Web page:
It was fun, it was educational and it was life


I applied and was accepted to participate in MIT's 2020 Mixed Reality Hackathon. It was the fourth time it was run and the hackathon ran for five days. It was one of the most influential and fun times I have had in tech and was a welcome break from working in the industry. It gave me fresh perspectives on how I approach tech, understand it, how to work with people from varied backgrounds and countries and push the boundaries of technology in very short stressful, time spans.

The first day of the hackathon was a series of college lecture style workshops based on a schedule. We could pick to attend talks on creating 3d models with Blender, lectures on the Unity game engine, how to best utilize sound in virtual reality applications and how to create effective storytelling experiences in mixed reality. It was interesting to see how the same general principles of UX and accessibility applied in a new technological environment like virtual and augmented reality. (Subtitles for VR experiences, expected behavior of objects in a simulated environment, sounds etc.) 


I pitched an idea that fell under the category of social good and managed to gather a team of five people including myself.



We spent the next three days hacking, bonding and creating technology experiences that did not exist just the three days before.


The Idea:

Our team (Firetruck) went on to place in the top five for AR applications out of forty different teams with out idea for an augmented reality based utility application that would help volunteers in post-disaster situations.

Ideation Stage:

The original idea was answering a “what if” scenario. What if you're a bystander or party of a party where someone has found themselves in a car accident. If, in this hypothetical scenario, you could put on a pair of augmented reality glasses and then communicate with first responders and emergency personnel that are on the way to the scene? You could take instructions from the EMT's and pump the heart, perform basic first-aid etc.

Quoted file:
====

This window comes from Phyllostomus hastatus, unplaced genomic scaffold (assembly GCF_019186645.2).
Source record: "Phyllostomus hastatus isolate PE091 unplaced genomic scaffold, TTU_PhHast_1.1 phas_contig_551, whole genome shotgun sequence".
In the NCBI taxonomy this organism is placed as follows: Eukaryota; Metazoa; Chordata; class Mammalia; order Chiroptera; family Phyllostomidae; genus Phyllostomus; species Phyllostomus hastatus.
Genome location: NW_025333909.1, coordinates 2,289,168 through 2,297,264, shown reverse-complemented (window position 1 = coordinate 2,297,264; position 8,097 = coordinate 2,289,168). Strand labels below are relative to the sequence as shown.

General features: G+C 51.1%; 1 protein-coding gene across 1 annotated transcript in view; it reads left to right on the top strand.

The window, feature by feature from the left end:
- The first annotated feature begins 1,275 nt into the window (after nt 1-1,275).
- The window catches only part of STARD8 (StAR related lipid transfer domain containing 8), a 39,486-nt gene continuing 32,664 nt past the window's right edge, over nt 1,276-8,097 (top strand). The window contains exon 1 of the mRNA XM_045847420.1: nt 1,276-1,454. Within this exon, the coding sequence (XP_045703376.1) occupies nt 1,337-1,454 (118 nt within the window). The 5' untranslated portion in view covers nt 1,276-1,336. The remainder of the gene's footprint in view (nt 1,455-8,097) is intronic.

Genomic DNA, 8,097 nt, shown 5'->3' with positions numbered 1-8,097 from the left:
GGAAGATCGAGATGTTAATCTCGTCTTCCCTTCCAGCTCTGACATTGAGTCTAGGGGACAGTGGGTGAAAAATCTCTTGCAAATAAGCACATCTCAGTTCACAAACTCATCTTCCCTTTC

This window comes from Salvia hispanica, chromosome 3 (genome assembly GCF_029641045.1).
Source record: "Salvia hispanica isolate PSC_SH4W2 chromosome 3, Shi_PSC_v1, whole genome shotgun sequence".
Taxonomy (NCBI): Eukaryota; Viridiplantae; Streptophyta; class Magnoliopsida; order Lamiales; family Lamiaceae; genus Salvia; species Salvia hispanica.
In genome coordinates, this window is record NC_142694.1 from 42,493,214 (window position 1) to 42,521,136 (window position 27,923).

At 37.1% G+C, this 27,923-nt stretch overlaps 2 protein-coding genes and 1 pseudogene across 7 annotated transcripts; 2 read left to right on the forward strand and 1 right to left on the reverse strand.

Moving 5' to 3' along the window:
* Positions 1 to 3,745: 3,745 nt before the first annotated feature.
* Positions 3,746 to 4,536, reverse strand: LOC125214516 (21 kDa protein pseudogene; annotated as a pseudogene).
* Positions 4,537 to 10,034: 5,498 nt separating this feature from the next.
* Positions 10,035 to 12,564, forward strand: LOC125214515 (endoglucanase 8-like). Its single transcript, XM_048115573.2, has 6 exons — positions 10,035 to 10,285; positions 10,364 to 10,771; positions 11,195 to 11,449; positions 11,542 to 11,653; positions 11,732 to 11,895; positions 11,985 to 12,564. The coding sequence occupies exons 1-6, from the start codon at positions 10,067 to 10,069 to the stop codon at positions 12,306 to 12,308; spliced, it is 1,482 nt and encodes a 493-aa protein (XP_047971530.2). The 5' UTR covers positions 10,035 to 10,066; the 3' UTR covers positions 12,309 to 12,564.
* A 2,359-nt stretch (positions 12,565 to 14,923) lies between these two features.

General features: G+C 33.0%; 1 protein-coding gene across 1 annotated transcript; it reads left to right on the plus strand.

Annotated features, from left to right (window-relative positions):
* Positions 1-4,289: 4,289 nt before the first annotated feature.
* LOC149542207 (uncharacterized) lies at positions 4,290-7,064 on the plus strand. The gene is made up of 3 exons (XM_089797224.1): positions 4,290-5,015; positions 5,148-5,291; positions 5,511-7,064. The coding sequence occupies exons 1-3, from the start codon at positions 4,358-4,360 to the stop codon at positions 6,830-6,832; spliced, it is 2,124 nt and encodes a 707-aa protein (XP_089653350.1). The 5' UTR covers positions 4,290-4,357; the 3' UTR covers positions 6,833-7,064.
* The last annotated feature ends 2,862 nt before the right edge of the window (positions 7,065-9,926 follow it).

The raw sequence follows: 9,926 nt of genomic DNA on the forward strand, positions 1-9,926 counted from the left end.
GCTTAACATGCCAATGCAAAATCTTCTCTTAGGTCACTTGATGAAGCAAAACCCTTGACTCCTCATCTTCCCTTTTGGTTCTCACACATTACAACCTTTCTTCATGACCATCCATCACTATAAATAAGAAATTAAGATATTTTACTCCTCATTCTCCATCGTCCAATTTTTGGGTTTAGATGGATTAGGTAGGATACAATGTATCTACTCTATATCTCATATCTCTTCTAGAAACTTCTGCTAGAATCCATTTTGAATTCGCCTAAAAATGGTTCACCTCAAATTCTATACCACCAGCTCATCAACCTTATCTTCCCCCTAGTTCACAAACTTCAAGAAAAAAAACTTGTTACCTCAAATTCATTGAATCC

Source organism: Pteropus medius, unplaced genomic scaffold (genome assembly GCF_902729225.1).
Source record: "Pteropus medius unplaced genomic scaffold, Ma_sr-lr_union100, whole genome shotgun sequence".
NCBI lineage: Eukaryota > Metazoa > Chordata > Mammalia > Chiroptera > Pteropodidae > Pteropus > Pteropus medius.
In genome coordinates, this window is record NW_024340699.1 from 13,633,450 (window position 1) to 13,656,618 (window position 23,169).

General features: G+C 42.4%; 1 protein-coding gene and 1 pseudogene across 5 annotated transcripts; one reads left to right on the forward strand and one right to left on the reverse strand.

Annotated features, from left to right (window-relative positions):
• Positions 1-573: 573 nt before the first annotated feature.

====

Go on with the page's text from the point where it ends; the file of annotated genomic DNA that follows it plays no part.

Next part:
To validate this idea, me and a teammate – Puja Nair conducted user research on the first day of the hackathon by traveling to the Boston EMT training school on a blisteringly cold January day. After speaking with the EMT's we learned that we had to pivot on our idea to technical limitations in our idea. It was literallly the coldest day of my life and almost died of frostbite. 

Our new and final idea was inspired by the parents of one of our team members who is part of CERT (Community Emergency Response Team). CERT members spend time volunteering and training to help out with tasks such as search and rescue, first-aid, food and water distribution etc. after major disasters such as Hurricane Sandy and earthquakes.

Current Pain-points in the field:

  • CERT members go into buildings – essentially blind. One person stays outside and the other person is connected by a piece of string. There is no clear idea of what is going on inside
  • Actual physical paperwork that has to be filled out and viewed physically instead of digitally
  • Having to navigate to a body and flag it with a physical “piece of tape”
  • Overall ineffective resource allocation from central command (Unable to quickly see where to send volunteers to administer first-aid, hand-out supplies and water.
  •  We realized how much of a benefit augmented reality glasses could be in these scenarios as a post-disaster relief volunteer could:

Instead, what if people could: 

  1. Put on light-weight, portable, augmented reality glasses that are connected to a mobile app.